Scott Phillips is an excellent writer (The Ice Harvest, Cottonwood) with a strange and entertaining blog called Pocketful of Ginch
. Scott recently posted
about his agent’s refusal to submit his most recently completed work to publishers, as she found it “offensive.” (Scott’s term.)
Yesterday I read an interview with James lee Burke
, where he tells of his agent receiving 111 rejections of The Lost Get Back Boogie, the book that earned him a Pulitzer Prize nomination when it finally saw print. (Previous agents had rolled up their own impressive totals.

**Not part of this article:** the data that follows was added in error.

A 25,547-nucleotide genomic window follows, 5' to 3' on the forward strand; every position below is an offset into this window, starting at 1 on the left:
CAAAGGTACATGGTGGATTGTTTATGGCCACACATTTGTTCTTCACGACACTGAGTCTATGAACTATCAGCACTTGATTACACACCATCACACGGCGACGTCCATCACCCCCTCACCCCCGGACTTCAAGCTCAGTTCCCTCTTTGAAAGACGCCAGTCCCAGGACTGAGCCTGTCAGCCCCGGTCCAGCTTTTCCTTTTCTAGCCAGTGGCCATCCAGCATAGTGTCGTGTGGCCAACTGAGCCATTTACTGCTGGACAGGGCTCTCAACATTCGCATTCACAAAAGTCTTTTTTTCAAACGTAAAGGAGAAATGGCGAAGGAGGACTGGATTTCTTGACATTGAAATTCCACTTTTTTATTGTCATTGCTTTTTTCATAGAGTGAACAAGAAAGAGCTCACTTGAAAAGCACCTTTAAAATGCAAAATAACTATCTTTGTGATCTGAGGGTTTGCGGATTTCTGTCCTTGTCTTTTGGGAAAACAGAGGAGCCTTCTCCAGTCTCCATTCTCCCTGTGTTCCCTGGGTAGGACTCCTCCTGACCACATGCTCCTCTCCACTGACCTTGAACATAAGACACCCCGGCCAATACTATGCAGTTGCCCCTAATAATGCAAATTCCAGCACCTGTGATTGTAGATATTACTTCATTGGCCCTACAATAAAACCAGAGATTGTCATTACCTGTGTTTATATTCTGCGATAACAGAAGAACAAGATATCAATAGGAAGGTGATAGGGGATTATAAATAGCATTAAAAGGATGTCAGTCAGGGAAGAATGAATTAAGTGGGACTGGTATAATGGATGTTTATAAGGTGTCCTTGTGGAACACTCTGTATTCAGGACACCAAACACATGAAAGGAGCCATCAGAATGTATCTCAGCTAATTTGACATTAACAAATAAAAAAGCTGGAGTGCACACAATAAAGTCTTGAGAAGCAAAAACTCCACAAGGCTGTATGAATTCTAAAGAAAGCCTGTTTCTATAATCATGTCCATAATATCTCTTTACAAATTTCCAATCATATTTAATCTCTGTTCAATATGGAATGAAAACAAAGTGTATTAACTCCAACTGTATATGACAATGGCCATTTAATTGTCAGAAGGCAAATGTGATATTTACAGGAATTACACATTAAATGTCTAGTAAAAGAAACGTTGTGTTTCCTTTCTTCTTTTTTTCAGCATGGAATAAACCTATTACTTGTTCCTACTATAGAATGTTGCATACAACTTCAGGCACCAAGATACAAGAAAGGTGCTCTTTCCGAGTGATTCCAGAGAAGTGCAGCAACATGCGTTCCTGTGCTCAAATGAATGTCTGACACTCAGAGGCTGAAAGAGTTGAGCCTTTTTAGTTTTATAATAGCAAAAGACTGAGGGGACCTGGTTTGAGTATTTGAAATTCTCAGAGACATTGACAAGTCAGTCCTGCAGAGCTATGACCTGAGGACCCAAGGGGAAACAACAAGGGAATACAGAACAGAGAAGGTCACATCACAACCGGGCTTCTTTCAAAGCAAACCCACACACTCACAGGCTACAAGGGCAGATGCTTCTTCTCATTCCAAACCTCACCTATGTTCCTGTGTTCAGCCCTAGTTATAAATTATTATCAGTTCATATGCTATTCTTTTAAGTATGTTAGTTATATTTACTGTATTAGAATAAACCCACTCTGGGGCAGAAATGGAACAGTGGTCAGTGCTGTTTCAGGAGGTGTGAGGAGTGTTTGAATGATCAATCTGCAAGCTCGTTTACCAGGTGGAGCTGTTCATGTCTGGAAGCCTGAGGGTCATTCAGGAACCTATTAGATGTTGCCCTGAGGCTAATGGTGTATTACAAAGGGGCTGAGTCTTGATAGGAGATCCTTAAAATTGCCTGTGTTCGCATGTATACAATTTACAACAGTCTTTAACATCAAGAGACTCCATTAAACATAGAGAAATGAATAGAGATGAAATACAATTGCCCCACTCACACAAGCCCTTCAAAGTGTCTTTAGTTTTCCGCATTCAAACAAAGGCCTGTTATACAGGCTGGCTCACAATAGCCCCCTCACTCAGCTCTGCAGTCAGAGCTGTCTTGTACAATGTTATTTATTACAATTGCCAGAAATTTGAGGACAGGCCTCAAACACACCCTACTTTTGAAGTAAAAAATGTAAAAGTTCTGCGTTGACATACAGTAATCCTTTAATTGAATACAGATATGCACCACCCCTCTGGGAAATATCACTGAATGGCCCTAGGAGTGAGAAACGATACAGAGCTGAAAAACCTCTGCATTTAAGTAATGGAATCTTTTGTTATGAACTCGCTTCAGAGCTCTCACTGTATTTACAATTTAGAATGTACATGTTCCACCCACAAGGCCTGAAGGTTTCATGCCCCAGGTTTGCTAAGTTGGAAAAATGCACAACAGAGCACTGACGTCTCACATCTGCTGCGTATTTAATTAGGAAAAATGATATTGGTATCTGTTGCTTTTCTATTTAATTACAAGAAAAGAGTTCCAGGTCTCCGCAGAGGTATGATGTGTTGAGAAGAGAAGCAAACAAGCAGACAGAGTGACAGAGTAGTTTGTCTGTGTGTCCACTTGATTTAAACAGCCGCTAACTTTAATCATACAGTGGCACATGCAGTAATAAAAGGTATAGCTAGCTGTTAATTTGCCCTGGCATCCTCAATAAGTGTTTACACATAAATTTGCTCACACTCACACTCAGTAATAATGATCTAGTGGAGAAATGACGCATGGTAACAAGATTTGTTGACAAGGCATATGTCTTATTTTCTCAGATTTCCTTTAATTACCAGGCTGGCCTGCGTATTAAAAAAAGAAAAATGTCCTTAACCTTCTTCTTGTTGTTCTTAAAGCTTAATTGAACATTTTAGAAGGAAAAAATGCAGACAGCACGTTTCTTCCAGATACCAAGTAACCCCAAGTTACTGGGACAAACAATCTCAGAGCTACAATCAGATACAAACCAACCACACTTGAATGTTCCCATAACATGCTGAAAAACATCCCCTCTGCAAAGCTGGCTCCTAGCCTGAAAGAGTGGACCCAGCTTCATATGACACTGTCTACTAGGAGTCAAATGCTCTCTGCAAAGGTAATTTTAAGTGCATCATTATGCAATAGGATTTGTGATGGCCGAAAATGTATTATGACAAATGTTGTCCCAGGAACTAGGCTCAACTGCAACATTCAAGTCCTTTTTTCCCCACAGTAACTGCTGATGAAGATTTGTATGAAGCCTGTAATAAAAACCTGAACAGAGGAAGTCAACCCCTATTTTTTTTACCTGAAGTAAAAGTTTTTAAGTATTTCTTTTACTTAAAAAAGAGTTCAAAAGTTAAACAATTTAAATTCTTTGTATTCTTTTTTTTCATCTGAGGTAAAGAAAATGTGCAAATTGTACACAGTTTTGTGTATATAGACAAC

Here’s my question: How much of a two-way street should the author-agent relationship be? If an agent agrees to represent your “work,” should the author not be able to infer this means “all of your work.” Authors sign exclusivity agreements with agents; we can’t shop individual books around to different agents. If agents can cherry pick which book they feel like representing, should they then be entitled to come back later in the process, read the contract, and collect their 15%? Or should this be grounds for severing the relationship?